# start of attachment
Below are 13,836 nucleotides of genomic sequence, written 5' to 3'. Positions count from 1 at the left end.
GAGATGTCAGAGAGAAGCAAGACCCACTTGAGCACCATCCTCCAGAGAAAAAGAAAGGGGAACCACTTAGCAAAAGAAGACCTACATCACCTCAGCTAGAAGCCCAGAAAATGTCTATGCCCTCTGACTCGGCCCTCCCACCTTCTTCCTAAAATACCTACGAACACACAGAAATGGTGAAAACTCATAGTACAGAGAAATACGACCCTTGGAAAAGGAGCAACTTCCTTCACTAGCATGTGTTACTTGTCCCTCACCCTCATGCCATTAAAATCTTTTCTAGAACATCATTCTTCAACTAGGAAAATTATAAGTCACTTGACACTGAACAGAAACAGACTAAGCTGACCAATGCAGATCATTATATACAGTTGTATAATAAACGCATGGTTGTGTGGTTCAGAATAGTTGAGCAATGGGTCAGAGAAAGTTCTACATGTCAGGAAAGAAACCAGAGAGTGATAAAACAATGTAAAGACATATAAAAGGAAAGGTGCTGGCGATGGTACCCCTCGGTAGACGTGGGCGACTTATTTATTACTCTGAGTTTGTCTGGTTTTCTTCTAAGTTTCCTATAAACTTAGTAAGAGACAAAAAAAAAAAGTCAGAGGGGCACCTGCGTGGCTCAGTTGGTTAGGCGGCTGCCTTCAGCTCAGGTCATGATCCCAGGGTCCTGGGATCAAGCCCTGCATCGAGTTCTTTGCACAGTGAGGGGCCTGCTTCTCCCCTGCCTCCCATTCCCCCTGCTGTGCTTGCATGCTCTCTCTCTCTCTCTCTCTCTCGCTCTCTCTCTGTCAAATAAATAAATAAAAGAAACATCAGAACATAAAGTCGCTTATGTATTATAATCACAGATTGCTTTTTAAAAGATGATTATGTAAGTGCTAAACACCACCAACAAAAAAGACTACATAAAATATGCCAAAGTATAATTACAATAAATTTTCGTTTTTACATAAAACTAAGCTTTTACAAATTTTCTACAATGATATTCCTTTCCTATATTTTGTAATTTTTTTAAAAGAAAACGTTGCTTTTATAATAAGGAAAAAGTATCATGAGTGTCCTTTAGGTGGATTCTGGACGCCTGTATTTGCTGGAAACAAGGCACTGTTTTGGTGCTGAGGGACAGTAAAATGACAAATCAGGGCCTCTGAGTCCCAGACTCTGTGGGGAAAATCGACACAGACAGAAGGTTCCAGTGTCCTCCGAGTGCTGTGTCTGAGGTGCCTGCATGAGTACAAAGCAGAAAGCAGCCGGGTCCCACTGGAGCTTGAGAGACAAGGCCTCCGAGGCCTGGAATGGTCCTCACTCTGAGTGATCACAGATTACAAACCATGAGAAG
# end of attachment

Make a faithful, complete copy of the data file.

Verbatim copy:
Below are 13,836 nucleotides of genomic sequence, written 5' to 3'. Positions count from 1 at the left end.
GAGATGTCAGAGAGAAGCAAGACCCACTTGAGCACCATCCTCCAGAGAAAAAGAAAGGGGAACCACTTAGCAAAAGAAGACCTACATCACCTCAGCTAGAAGCCCAGAAAATGTCTATGCCCTCTGACTCGGCCCTCCCACCTTCTTCCTAAAATACCTACGAACACACAGAAATGGTGAAAACTCATAGTACAGAGAAATACGACCCTTGGAAAAGGAGCAACTTCCTTCACTAGCATGTGTTACTTGTCCCTCACCCTCATGCCATTAAAATCTTTTCTAGAACATCATTCTTCAACTAGGAAAATTATAAGTCACTTGACACTGAACAGAAACAGACTAAGCTGACCAATGCAGATCATTATATACAGTTGTATAATAAACGCATGGTTGTGTGGTTCAGAATAGTTGAGCAATGGGTCAGAGAAAGTTCTACATGTCAGGAAAGAAACCAGAGAGTGATAAAACAATGTAAAGACATATAAAAGGAAAGGTGCTGGCGATGGTACCCCTCGGTAGACGTGGGCGACTTATTTATTACTCTGAGTTTGTCTGGTTTTCTTCTAAGTTTCCTATAAACTTAGTAAGAGACAAAAAAAAAAAGTCAGAGGGGCACCTGCGTGGCTCAGTTGGTTAGGCGGCTGCCTTCAGCTCAGGTCATGATCCCAGGGTCCTGGGATCAAGCCCTGCATCGAGTTCTTTGCACAGTGAGGGGCCTGCTTCTCCCCTGCCTCCCATTCCCCCTGCTGTGCTTGCATGCTCTCTCTCTCTCTCTCTCTCTCGCTCTCTCTCTGTCAAATAAATAAATAAAAGAAACATCAGAACATAAAGTCGCTTATGTATTATAATCACAGATTGCTTTTTAAAAGATGATTATGTAAGTGCTAAACACCACCAACAAAAAAGACTACATAAAATATGCCAAAGTATAATTACAATAAATTTTCGTTTTTACATAAAACTAAGCTTTTACAAATTTTCTACAATGATATTCCTTTCCTATATTTTGTAATTTTTTTAAAAGAAAACGTTGCTTTTATAATAAGGAAAAAGTATCATGAGTGTCCTTTAGGTGGATTCTGGACGCCTGTATTTGCTGGAAACAAGGCACTGTTTTGGTGCTGAGGGACAGTAAAATGACAAATCAGGGCCTCTGAGTCCCAGACTCTGTGGGGAAAATCGACACAGACAGAAGGTTCCAGTGTCCTCCGAGTGCTGTGTCTGAGGTGCCTGCATGAGTACAAAGCAGAAAGCAGCCGGGTCCCACTGGAGCTTGAGAGACAAGGCCTCCGAGGCCTGGAATGGTCCTCACTCTGAGTGATCACAGATTACAAACCATGAGAAG